This VW Bus Lookalike Is Actually Built by Subaru

The Volkswagen bus is an instantly recognizable cultural icon. What if I told you that you could buy one with Subaru reliability and AWD? Now, you kind of can. Several companies are converting the capable little Subaru Sambar into a VW bus lookalike. There’s only one problem, Subaru never even sold the Sambar in the U.S., so you’ll have to import one if you want to cruise around North America.

The Subaru Sambar was a Japanese-market microvan

A green and cream VW bus lookalike Subaru Sambar parked on a JDM import car lot, Kei trucks in the background.
Subaru Sambar | JDM Imports via Youtube

Subaru’s Sambar was a tiny body-on-frame minitruck and micro-bus chassis. The Japanese manufacturer built it from 1961 through 2012. A cab-over design allowed Subaru to offer this chassis with a relatively large bed or a roomy interior–for a vehicle with a 71-inch wheelbase.

Like other Japanese microvans and “Kei class” minitrucks, the Subaru Sambar began with an I2 engine, 10-inch wheels, and a manual transmission. By the end of its run, Subaru offered the Sambar with a supercharged I2, automatic transmission, and 12-inch wheels.

I’ve spent my share of time driving Kei class minitrucks, and I it’s difficult to describe just how “mini” they are. They barely have room for tow adults side by side, and ride very close to the ground. The engine would be considered small in a motorcycle here in the U.S., so shifting often isn’t optional. If you add the cabover layout, it makes sense that every bump in the road feels enormous.

It’s probably good that most Japanese-built minitrucks top out at 50 MPH. But 50 MPH in a Kei Class truck or van feels more like 100 MPH. Driving them is like no other modern vehicle, a very visceral and analog experience.

VW-lookalike Subaru Sambars

A brown Subaru Sambar converted into a Volkswagen bus lookalike drives on a rural road through pine tree forests.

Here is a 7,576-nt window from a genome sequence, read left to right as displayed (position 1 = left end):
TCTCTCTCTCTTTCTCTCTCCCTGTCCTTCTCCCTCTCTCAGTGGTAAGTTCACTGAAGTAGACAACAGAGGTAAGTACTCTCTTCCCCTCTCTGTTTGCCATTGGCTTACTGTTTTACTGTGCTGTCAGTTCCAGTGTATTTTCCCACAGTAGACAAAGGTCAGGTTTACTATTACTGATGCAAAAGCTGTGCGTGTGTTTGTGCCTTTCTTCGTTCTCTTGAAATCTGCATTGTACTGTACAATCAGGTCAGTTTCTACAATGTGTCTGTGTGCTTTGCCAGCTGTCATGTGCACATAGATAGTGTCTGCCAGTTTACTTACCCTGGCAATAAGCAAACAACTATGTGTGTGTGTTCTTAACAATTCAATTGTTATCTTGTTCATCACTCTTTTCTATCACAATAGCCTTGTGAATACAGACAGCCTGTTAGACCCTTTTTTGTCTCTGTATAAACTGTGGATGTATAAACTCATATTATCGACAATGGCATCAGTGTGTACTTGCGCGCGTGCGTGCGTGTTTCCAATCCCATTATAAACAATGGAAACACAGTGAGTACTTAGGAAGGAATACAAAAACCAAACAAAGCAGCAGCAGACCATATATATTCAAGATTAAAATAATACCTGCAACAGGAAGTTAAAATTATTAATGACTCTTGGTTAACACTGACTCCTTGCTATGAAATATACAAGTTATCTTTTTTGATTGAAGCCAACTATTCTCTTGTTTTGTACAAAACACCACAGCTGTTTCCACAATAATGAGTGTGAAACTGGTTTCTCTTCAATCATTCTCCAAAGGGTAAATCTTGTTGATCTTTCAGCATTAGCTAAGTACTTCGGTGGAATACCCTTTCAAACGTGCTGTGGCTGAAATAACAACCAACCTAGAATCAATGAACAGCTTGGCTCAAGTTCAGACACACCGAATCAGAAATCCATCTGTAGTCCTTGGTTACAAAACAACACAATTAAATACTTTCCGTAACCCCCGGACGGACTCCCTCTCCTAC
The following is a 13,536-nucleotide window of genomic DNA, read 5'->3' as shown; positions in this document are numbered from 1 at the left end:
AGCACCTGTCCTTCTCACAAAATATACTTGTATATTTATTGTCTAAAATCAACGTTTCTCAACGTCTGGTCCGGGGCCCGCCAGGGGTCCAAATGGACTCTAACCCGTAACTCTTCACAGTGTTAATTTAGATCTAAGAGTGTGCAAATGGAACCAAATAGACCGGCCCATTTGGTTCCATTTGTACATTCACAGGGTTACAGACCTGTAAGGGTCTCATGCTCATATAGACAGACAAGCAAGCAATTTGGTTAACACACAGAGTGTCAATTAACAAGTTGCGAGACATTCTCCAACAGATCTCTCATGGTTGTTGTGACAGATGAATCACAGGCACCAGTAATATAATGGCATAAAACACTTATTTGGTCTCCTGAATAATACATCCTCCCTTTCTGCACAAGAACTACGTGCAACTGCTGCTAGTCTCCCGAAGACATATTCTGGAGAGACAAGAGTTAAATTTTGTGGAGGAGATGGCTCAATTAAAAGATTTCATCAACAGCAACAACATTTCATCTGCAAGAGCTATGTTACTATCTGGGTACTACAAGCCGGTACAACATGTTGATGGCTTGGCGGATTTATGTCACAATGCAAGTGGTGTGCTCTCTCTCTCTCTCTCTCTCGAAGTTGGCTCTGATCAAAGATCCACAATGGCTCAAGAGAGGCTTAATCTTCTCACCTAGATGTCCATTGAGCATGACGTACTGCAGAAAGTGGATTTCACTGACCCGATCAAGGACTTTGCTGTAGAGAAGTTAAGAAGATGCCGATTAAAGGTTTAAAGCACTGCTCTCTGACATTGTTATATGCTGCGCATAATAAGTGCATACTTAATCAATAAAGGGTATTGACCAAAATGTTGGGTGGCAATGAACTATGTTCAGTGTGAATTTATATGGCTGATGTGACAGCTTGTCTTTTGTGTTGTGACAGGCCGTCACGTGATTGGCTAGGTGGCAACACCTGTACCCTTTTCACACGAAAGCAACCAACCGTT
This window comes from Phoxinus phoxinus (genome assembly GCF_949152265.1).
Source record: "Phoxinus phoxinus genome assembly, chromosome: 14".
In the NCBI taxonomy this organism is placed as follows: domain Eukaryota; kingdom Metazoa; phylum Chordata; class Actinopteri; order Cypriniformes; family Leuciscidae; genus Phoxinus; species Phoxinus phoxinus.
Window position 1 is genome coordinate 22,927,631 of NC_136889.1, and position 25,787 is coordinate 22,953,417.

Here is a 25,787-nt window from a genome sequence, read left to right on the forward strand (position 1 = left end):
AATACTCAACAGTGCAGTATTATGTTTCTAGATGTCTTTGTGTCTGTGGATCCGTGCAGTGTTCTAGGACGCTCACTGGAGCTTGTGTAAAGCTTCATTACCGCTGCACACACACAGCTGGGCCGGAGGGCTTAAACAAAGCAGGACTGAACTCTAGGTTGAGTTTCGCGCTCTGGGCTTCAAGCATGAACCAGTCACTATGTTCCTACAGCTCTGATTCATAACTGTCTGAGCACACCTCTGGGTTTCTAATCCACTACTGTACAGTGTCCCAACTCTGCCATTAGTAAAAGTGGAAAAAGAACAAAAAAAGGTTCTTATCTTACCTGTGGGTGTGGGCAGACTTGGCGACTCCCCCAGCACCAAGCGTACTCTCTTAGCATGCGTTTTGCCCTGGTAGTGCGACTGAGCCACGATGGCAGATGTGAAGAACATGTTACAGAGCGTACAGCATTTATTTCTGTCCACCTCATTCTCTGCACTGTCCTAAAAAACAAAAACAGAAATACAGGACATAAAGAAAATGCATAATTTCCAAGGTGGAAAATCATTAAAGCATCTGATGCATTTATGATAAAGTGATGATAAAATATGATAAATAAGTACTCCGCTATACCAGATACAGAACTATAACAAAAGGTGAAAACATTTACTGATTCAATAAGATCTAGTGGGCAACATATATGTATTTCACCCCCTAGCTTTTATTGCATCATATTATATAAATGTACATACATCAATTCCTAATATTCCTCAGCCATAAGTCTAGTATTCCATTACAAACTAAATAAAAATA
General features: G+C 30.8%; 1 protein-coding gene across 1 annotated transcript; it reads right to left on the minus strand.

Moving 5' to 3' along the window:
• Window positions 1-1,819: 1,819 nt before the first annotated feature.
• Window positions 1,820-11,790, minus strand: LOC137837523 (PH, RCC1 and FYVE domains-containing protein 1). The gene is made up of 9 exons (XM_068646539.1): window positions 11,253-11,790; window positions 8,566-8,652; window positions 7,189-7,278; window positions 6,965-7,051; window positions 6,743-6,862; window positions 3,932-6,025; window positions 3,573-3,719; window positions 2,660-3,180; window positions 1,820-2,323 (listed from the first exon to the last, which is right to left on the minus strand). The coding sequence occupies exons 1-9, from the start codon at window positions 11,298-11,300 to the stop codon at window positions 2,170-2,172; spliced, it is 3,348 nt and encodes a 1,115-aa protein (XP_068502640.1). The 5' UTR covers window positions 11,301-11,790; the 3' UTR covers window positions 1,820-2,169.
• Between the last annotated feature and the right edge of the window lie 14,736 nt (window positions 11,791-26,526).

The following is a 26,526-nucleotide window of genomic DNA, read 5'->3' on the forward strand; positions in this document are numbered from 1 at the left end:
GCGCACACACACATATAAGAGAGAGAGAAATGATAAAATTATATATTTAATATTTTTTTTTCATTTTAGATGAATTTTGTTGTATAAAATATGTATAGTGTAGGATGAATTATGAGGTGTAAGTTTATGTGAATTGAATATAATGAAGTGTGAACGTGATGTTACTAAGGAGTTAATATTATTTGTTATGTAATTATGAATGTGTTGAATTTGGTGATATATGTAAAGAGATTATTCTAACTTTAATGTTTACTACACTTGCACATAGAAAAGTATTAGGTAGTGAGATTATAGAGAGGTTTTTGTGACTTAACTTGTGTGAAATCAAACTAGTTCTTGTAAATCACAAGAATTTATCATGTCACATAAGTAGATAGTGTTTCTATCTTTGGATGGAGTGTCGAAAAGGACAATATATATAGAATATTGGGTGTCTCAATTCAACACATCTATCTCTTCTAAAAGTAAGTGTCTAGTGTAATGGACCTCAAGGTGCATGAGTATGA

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People do import Kei Class minitrucks and microbuses from Japan. Like any foreign market vehicle, you need to wait until they are 25 years old and pay an import fee, but then you may be able to register them in certain states and drive them on public roads. Registration laws vary by state.

As the number of Subaru Sambar microvans on North American roads grew, some modifiers realized the front end looks a lot like a tiny Volkswagen bus. So, enthusiasts developed kits that included some chrome trim, retro bumpers, retro hubckaps, and a Volkswagen badge. Many Sambar minibus owners also do a two-tone paint job with the iconic “V” shape on the van’s front end.

There’s a huge range of Volkswagen bus “clone” Subaru Sambars. Some simply have two-tone paint and an aftermarket badge. Others have every detail retroed-back, from chrome hubcaps to VW van-like bumpers.

Vintage Subaru Sambars are pretty cool on their own

A red Subaru Sambar microbus drives down a road in Los Angeles, palm trees visible in the background.
1970 Subaru Sambar | Petrolicious via Youtube

Driving a tiny VW bus clone is pretty cool. And with the prices of first-generation VW vans going sky-high, it might be a smart option. But I have to say, vintage Subaru Sambars look pretty cool on their own–no VW bus clone kit needed.

Considering that Subaru built the first Sambar back in 1961, you can import a vintage Sambar minibus that is as old as early VW buses. Subaru even offered these early generations in a groovy two-tone paint job.

Next, learn what Subaru means in Japanese or see a retro 1970 Subaru microvan for yourself in the video below: